and the Drug Propaganda: Bone
Eyes floating in mid-air, shaped like diamonds, can be seen arresting
the attention of a majestic stag crossing a river in which realistic
salmon are leaping on a beautiful 14,000 year-old bone baton from the
Pyrenees. Another bone shows floating eyes attending a bear's head bleeding
from the mouth, the sacrificial symbolism. The floating eye motif, in
conjunction with snakes, sacred plants and ecstatic people, is repeated
in Bronze Age temple-palaces from Teotihuacán to Knossos, as is the
sacrificial animal motif.
In the beautiful 17,000 year-old (Lower Magdalenian) cave paintings
at Lascaux, horses, cows and buffalo are depicted with specific, stressed
plant images. A 14,000 year-old carved mammoth ivory from Czechoslovakia
depicts a grain plant on one side and a snake on the other. A 12,000
year-old engraved flat bone from La Vache in the French Pyrenees shows
a realistic bellowing bull and a doe, apparently in early fall, the
rutting season. The associated bare branches and drooping flower may
confirm the season. That is also the season of the Amanitas, the Soma
mushrooms, above, which may be what is depicted below the conifer branches.
The pictorial accentuation of meaningful plants is even more dramatic
in the 12,000 year-old bone fragment showing the schematized stag head
and a particular kind of flower. The complex fragment below, combining
plant and animal images, was a sort of Paleolithic notebook.
The single most common image found throughout the 25,000-year span
of Upper Paleolithic art is that of an adult woman. Female images are
found majestically cut into cave entrances, below right, as shaped reindeer
antler batons, and as bone, stone or coal statuettes and amulets. The
20,000 year-old soft stone Venus of Willendorf, Austria, below left,
was coated with red ochre (ferrous clay), as were many ceremonial batons
and statuettes. A 25,000 year-old mammoth ivory calendar-baton from
Moravia is a highly stylized bone stick with counting notches and pendulous
The 22,000 year-old red-ochred sculpted reliefs at the rock shelter
of Laussel, France, above, one to three feet high, realistically depict
a goddess holding up a crescent horn with thirteen notches on it,a god
hurling a lance, a horse, a deer and other animals. The thirteen notches
probably count off a lunar year of 29-day months, new moon to new moon.
The female image with the crescent moon is repeated over and over in
both Paleolithic and Neolithic artifact and mythology. Frolov: "Perhaps
the Siberian peoples possess the key to that phenomenon; their women
calculate child-birth by the phases of the moon... Pregnancy has a duration
of exactly 10 lunar months, and the woman keeps a sort of lunar calendar
(it was always the woman who was the custodian of the lunar calendar
among these nationalities)."
Much of the schematized female imagery is combined with chevrons, angles,
meanders and serpentine or spiral images identical or almost identical
to the imagery found on Neolithic pottery and grave markings worldwide.
These designs match the eye's natural phosphenes, geometric designs
produced by the eye subjectively in the absence of light, under manual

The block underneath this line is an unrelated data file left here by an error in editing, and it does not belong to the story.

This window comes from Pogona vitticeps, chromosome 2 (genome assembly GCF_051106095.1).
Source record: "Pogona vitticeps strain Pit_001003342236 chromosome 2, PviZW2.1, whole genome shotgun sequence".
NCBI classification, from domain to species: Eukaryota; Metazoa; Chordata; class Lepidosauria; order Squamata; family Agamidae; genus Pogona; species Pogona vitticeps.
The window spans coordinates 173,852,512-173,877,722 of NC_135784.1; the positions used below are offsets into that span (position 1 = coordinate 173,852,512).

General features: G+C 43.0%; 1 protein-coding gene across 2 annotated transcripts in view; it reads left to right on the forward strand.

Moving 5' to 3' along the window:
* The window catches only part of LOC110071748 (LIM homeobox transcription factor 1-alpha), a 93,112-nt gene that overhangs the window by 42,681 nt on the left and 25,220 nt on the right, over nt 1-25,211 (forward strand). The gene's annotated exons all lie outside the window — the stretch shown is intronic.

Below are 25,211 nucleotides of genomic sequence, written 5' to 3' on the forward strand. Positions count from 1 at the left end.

pressure, or under the influence of entheogenic plants.
Contemporary neuroscience has no idea where the distinction between
cognitive and noncognitive processes lies. The best working model Professor
Churchland can suggest for the brain is a living hologram. The historical
achievements of Paleolithic shamanism are strong empirical proof that
both extrasensory perception, which can be empirically demonstrated
but not explained, and creative genius are at work. They include the
discovery of virtually all known medicinal plants and innumerable ways
of employing them, the invention of local and general anesthesia, midwifery,
surgery, transfusion, organ replacement, vaccination, hypodermic injection
Auric vision is a power consistently attributed to the ancient shamans.
Auric (Kirlian) photography confirmed the reality of the acupuncture
points in 1957; ancient Chinese shamans drew accurate schematics of
the dozens of bodily points, which show up as white light on the Kirlian
photographs, thousands of years ago. Obviously, they were using their
'biological technology' to see the white light.
The intellectual, social and technological contribution of Paleolithic
shamanism is immeasurable. Virtually all the surviving Bronze Age mythology,
for instance, attributes the discovery of astronomy, mythology, writing
and metallurgy to the shamans. Anthropologists are consistently amazed
at the encyclopedic genius, botanical or poetical, they encounter in
many shamans. One anthropologist reported an Amazonian shaman who could
accurately discuss the properties of more than 2000 plants.
The many Iron Age shamans known as Homer could sing both The Iliad
and The Odyssey from memory. These book-length epic poems, which
date from the events they describe, are hundreds of years older than
the Ionian Homers who finally set them down in writing. They could not
have survived to have been recorded in the eighth century BC had they
not been memorized by singing shamans over the course of generations.
Imagine the power of the intellect that could sing The Iliad
from memory. The anthropological literature is full of examples of shamans
capable of as much as a hundred continuous hours of repeatable versification,
a feat very few, if any, moderns could match. Poetry, of course, is
the shamanic invention par excellence. Strophe (verse) means
'a turning,' and the Latin ballare, from which ballad, means